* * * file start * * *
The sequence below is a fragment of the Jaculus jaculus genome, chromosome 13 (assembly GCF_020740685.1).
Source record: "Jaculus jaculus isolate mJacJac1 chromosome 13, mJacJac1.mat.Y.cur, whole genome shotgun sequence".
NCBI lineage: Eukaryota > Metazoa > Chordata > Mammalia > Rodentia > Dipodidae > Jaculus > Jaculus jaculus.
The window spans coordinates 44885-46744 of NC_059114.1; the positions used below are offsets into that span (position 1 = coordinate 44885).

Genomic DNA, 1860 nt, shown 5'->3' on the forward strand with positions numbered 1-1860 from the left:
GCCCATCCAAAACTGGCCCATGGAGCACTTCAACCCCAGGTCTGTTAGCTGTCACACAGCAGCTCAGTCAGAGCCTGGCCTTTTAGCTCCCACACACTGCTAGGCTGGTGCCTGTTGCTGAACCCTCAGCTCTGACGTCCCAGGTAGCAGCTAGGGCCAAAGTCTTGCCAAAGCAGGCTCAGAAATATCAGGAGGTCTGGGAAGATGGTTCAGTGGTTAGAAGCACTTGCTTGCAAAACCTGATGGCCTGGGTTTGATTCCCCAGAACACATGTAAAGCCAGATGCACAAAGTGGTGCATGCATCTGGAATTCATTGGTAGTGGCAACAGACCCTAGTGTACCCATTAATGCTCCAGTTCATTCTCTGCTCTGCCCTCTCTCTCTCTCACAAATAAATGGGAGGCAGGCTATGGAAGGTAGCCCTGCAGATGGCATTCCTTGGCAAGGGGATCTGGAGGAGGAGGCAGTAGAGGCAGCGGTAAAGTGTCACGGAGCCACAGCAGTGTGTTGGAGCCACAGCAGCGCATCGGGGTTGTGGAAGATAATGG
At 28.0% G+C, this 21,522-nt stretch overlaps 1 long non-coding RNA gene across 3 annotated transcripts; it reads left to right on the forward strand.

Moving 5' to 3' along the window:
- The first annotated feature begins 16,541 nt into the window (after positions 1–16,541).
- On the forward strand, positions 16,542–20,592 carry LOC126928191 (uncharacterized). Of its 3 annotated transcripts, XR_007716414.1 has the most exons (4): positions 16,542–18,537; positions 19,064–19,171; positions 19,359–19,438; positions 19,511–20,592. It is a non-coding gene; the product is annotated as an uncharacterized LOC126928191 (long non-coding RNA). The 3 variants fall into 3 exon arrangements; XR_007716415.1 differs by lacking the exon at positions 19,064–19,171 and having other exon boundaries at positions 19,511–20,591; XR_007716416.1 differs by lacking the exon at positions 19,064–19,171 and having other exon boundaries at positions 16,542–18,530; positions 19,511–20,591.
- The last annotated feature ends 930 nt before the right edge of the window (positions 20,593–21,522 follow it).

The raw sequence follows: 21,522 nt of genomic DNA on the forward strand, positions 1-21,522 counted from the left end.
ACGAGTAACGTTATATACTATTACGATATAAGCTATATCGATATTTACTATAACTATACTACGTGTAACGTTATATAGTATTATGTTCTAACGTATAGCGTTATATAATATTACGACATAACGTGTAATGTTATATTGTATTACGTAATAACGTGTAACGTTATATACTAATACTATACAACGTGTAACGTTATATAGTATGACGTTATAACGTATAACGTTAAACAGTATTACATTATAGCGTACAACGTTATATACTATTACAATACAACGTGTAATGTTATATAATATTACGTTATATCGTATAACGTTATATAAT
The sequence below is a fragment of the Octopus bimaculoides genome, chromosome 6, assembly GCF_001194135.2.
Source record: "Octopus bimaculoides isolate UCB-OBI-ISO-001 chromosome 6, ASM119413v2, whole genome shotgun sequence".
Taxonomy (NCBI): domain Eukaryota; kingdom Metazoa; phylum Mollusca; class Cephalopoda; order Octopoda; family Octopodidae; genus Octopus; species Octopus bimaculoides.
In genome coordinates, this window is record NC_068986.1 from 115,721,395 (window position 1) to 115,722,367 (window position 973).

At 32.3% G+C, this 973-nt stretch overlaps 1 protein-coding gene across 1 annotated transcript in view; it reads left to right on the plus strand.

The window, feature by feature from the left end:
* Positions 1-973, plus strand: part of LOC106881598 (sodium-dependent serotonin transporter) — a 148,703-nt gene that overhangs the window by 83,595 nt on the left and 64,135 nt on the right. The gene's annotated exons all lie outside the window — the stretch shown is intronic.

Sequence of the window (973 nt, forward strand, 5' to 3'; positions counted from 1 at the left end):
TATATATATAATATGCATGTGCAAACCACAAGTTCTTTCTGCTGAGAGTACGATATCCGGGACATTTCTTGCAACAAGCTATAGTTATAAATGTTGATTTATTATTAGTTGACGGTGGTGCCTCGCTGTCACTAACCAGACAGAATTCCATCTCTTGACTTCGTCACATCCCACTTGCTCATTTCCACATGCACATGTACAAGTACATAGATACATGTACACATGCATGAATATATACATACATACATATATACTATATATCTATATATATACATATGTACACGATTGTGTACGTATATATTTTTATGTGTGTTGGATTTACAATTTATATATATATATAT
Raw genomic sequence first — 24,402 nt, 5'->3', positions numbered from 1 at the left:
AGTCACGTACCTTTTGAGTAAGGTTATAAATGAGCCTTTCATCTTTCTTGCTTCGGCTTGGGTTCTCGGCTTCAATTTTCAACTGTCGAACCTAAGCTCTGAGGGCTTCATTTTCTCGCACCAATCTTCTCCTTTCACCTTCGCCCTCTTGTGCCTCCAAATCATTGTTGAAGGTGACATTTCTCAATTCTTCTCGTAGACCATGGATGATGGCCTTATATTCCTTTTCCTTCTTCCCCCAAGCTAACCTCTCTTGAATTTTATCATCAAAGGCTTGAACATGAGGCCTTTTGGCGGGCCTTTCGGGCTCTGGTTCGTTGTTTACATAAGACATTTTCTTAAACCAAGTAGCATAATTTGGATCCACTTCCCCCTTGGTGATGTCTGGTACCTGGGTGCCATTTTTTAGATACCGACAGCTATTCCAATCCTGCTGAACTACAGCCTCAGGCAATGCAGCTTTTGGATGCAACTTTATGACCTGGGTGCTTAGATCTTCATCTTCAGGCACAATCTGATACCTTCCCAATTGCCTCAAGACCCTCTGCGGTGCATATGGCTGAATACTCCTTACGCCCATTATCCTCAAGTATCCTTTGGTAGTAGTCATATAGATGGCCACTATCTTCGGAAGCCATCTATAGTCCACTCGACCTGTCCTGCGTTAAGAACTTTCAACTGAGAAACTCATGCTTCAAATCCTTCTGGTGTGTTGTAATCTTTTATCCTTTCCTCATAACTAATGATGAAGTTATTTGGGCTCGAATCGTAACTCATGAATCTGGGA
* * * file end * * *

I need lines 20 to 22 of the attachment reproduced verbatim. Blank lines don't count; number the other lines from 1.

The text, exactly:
* Positions 1-973, plus strand: part of LOC106881598 (sodium-dependent serotonin transporter) — a 148,703-nt gene that overhangs the window by 83,595 nt on the left and 64,135 nt on the right. The gene's annotated exons all lie outside the window — the stretch shown is intronic.

Sequence of the window (973 nt, forward strand, 5' to 3'; positions counted from 1 at the left end):
TATATATATAATATGCATGTGCAAACCACAAGTTCTTTCTGCTGAGAGTACGATATCCGGGACATTTCTTGCAACAAGCTATAGTTATAAATGTTGATTTATTATTAGTTGACGGTGGTGCCTCGCTGTCACTAACCAGACAGAATTCCATCTCTTGACTTCGTCACATCCCACTTGCTCATTTCCACATGCACATGTACAAGTACATAGATACATGTACACATGCATGAATATATACATACATACATATATACTATATATCTATATATATACATATGTACACGATTGTGTACGTATATATTTTTATGTGTGTTGGATTTACAATTTATATATATATATAT